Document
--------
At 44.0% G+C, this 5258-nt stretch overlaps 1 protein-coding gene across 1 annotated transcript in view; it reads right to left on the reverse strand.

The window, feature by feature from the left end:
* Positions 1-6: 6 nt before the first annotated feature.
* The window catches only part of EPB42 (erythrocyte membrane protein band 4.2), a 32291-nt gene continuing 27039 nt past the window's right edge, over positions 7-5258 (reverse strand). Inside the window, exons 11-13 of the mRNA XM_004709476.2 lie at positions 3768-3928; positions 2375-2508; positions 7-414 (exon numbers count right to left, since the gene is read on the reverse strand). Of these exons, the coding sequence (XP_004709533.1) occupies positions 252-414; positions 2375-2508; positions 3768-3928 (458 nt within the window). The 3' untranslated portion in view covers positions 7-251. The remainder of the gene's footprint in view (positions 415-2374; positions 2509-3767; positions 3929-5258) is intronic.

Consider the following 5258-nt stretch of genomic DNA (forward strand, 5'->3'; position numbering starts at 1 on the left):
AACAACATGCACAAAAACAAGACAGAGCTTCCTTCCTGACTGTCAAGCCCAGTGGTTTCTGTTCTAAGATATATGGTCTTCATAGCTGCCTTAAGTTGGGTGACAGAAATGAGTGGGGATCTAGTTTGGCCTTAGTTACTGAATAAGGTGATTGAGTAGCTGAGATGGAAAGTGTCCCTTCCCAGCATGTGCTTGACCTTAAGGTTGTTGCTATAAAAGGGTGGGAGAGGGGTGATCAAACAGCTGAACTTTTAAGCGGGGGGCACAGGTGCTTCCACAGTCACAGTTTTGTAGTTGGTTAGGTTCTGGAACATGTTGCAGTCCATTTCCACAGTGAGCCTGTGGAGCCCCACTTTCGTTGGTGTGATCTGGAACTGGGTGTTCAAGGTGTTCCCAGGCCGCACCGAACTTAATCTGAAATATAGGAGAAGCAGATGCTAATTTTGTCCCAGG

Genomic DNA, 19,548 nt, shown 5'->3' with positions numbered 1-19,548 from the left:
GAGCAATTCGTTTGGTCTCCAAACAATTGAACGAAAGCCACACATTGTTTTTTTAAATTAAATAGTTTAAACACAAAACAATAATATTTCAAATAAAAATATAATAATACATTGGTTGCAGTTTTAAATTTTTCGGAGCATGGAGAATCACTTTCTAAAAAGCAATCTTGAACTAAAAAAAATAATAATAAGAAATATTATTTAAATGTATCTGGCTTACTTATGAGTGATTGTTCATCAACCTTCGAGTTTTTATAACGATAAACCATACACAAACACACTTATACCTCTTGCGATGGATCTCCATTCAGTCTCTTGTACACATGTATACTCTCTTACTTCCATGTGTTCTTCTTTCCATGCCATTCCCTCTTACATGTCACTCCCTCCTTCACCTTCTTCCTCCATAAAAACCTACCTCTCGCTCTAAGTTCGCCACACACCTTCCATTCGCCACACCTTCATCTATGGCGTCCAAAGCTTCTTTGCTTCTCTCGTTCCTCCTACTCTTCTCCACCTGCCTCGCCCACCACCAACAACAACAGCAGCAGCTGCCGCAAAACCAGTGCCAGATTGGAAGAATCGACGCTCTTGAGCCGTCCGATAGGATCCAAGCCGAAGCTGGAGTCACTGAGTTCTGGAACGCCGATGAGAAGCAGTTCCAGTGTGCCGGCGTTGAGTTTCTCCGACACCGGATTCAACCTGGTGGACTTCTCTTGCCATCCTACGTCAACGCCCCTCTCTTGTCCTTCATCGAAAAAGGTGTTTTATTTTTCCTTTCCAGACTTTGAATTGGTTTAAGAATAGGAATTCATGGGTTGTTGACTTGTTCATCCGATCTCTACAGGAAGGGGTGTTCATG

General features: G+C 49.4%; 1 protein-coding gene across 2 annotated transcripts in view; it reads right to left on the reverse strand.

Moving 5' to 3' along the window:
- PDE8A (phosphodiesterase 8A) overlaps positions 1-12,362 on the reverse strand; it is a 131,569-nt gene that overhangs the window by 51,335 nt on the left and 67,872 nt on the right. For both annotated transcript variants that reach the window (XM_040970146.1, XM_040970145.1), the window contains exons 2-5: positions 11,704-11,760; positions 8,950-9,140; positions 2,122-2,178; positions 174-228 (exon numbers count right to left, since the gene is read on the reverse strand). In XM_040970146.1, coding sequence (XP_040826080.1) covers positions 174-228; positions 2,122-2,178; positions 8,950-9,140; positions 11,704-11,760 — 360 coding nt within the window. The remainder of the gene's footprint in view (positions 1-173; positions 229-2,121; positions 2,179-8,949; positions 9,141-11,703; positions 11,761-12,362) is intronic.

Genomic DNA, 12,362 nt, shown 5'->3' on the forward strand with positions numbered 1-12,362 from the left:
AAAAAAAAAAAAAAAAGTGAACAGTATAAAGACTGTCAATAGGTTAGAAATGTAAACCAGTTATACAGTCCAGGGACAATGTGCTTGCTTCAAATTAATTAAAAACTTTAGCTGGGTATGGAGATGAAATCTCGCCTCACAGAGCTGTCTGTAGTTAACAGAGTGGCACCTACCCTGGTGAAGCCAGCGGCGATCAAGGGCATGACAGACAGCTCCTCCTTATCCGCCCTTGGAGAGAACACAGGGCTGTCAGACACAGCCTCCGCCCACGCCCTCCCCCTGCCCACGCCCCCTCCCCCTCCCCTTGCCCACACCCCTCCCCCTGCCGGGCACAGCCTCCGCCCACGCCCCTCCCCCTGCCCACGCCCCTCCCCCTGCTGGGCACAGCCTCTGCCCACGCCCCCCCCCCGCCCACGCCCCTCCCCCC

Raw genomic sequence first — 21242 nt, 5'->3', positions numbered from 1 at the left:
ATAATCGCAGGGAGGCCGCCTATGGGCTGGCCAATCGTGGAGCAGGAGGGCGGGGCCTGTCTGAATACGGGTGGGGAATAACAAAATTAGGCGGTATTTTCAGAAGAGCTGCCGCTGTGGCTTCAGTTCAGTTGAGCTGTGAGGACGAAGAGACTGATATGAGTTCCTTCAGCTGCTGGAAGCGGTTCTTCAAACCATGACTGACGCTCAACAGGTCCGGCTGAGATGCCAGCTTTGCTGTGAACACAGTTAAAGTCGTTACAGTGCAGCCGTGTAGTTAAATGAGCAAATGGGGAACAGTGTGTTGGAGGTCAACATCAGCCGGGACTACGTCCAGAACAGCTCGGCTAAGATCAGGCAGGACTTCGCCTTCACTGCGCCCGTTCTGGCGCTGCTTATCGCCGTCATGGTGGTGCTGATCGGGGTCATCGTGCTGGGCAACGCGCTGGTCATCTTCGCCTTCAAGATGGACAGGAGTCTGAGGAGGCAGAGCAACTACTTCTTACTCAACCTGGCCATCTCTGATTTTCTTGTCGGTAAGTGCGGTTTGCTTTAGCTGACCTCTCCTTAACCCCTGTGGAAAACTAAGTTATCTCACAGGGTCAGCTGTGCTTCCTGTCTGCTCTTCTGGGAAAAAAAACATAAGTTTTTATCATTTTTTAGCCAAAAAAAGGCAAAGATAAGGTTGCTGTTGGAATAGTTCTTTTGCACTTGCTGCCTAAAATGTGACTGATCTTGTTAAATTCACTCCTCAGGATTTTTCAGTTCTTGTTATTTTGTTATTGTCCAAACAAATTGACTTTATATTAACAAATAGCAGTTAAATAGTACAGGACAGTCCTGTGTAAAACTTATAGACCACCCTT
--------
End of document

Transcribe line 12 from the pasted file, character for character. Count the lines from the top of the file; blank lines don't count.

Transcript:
Genomic DNA, 12,362 nt, shown 5'->3' on the forward strand with positions numbered 1-12,362 from the left: